Fallen in love with game music? Comparing game scores to classic Hollywood scores
Since its inception, the gaming medium has toiled to prove its artistic merit. Other visual media — particularly film — enjoy copious praise as vehicles for art, while gaming is regulated to the kids table.
Convincing the naysayers to switch sides is a fool’s errand. The subjective nature of art means anything can be so called, or be denied. However, we can draw parallels between gaming and film by examining some of their component parts: writing, music, and visual design.
Gaming music in particular has enjoyed a renaissance in the past decade, and it’s not a stretch to say it’s punching in the same weight class as what we hear in film. Let’s examine the evidence.
Chiptunes and the seeds of nostalgia
In the beginning, gaming music was almost hilariously primitive. In those early days, the game scores were known as chiptunes, because the music was written directly to the chip.
Like most things in early gaming, Japanese game designers were the masters of this genre. Despite the technological limitations of gaming hardware — the NES could only manage three notes at any one time — they managed to craft earnest and catchy bits of electronica.
Chiptunes went on to have a substantial influence on other genres — there’s even a genre called 8-bit now — but it also cast a spell over an entire generation of gamers. The nostalgia for this music remains a powerful force in game design and business.
Here’s a look at how the music Zelda, a masterpiece of early gaming and ongoing flagbearer for Nintendo, has evolved from those early chiptunes days to now:
New media and the cinematic effect
Like roleplaying characters expanding their skills, gaming technology evolved. The limitations that made chiptunes an endearing necessity were removed, and new pathways opened.
Improving technology not only lifted the veil on what was possible for gaming music, it also propelled the industry to new revenue heights. More money brings more talent.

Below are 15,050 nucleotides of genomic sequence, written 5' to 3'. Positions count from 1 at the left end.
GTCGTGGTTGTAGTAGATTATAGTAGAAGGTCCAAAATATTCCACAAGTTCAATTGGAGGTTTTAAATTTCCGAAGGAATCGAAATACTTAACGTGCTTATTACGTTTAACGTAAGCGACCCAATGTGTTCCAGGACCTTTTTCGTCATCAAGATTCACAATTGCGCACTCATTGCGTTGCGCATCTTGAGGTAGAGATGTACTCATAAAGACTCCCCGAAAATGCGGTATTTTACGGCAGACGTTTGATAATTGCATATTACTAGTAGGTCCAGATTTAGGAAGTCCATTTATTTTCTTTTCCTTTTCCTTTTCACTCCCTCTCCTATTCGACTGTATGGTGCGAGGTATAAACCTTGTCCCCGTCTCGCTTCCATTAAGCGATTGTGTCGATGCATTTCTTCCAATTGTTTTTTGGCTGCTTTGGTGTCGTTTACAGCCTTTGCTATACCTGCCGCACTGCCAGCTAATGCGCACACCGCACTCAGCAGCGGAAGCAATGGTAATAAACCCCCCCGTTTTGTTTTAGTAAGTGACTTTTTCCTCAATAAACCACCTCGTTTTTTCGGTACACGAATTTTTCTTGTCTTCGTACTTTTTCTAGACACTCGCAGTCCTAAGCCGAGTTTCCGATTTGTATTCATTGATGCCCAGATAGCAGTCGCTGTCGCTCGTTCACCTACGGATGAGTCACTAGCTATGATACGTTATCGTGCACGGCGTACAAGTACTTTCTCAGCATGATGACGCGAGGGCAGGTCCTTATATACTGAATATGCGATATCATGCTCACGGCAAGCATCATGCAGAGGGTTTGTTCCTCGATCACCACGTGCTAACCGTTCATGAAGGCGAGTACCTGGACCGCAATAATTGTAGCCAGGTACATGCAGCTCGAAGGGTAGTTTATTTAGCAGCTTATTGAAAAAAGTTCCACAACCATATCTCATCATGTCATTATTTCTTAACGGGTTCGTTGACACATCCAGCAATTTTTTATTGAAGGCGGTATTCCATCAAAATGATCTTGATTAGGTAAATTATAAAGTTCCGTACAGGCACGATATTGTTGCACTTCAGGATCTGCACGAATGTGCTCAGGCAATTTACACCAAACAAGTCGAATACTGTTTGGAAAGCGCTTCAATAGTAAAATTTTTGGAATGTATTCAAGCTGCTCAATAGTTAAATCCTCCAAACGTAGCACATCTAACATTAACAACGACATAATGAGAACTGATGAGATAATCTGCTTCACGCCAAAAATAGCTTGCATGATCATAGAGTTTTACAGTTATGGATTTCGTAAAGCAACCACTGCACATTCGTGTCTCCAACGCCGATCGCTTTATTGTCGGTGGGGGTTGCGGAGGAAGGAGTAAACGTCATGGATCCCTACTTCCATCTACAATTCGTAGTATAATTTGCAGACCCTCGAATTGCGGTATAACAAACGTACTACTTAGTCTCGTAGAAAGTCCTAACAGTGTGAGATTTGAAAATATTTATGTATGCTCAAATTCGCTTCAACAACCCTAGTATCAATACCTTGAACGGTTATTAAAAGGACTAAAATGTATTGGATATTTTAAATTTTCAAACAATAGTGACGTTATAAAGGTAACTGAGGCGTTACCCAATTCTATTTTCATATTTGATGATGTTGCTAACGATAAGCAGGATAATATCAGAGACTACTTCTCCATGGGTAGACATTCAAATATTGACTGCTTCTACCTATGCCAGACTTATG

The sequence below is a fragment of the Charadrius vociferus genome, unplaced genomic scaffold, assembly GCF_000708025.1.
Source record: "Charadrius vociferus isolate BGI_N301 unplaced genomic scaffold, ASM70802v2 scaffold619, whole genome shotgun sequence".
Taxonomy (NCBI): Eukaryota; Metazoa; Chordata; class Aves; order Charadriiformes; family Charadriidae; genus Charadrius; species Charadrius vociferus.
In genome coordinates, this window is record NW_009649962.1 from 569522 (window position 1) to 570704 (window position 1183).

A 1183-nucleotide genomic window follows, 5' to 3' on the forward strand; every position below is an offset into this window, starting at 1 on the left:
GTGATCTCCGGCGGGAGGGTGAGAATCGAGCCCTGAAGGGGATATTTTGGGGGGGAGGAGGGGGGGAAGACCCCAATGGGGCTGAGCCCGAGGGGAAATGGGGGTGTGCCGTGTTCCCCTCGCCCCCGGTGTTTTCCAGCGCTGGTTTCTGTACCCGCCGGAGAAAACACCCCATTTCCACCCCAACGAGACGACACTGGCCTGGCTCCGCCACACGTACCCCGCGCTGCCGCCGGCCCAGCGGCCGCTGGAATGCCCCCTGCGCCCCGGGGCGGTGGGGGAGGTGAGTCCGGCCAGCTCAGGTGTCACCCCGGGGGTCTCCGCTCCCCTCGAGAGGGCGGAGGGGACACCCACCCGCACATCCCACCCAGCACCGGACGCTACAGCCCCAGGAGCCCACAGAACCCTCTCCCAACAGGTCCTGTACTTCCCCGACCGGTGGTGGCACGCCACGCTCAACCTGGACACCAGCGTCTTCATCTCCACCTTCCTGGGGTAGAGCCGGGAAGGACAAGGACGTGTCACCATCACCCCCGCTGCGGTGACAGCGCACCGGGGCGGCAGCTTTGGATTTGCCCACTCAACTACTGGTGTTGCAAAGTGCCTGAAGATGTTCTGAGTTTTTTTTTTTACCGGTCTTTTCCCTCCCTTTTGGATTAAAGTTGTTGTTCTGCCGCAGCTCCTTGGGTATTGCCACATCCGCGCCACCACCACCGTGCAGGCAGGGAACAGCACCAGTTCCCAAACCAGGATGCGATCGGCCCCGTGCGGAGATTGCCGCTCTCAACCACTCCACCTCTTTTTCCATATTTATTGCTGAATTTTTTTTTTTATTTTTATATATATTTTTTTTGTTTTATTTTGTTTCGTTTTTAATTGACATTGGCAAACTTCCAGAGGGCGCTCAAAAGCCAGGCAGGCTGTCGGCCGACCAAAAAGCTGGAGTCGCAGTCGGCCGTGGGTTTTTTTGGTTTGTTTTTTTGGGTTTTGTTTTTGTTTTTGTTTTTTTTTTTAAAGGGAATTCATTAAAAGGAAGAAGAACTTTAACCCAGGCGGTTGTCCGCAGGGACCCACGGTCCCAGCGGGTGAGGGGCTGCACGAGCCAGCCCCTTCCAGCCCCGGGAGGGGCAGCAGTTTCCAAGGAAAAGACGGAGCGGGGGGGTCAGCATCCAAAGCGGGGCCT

Today there’s a cadre of Hollywood-grade composers who consistently produce music for gaming. CEO and Founder of Laced Records Danny Kehler confirms: “It feels like video game music is finally receiving the praise and mainstream recognition it deserves, and this is helping to attract more composers to the medium.”
Kehler goes on to say gaming music isn’t so much pulling away talent from film or TV as it is profiting from a new breed of composers who are comfortable creating across mediums. After all, music in film and music in games play the same evocative role: elevating the meaning of a moment.
The consistent effect of music in gaming and cinema bears examination, because it strikes at the heart of any argument against gaming as an art form and serves as a natural comparison between gaming and film.
Music has a profound grip on the human psyche. It instructs us how to feel about the images we see in visual media.
Music illuminates the motivations and reactions of characters on the screen like an unseen area. Whether they know it or not, audiences often react more strongly to the music than the facial expressions of the actors.
Music enriches the ambiance of locations, imbuing each setting with a sense of familiarity when we return. It builds tension and releases it. Provides finality and foreshadows the future. Music fundamentally elevates film, and it does the same with games.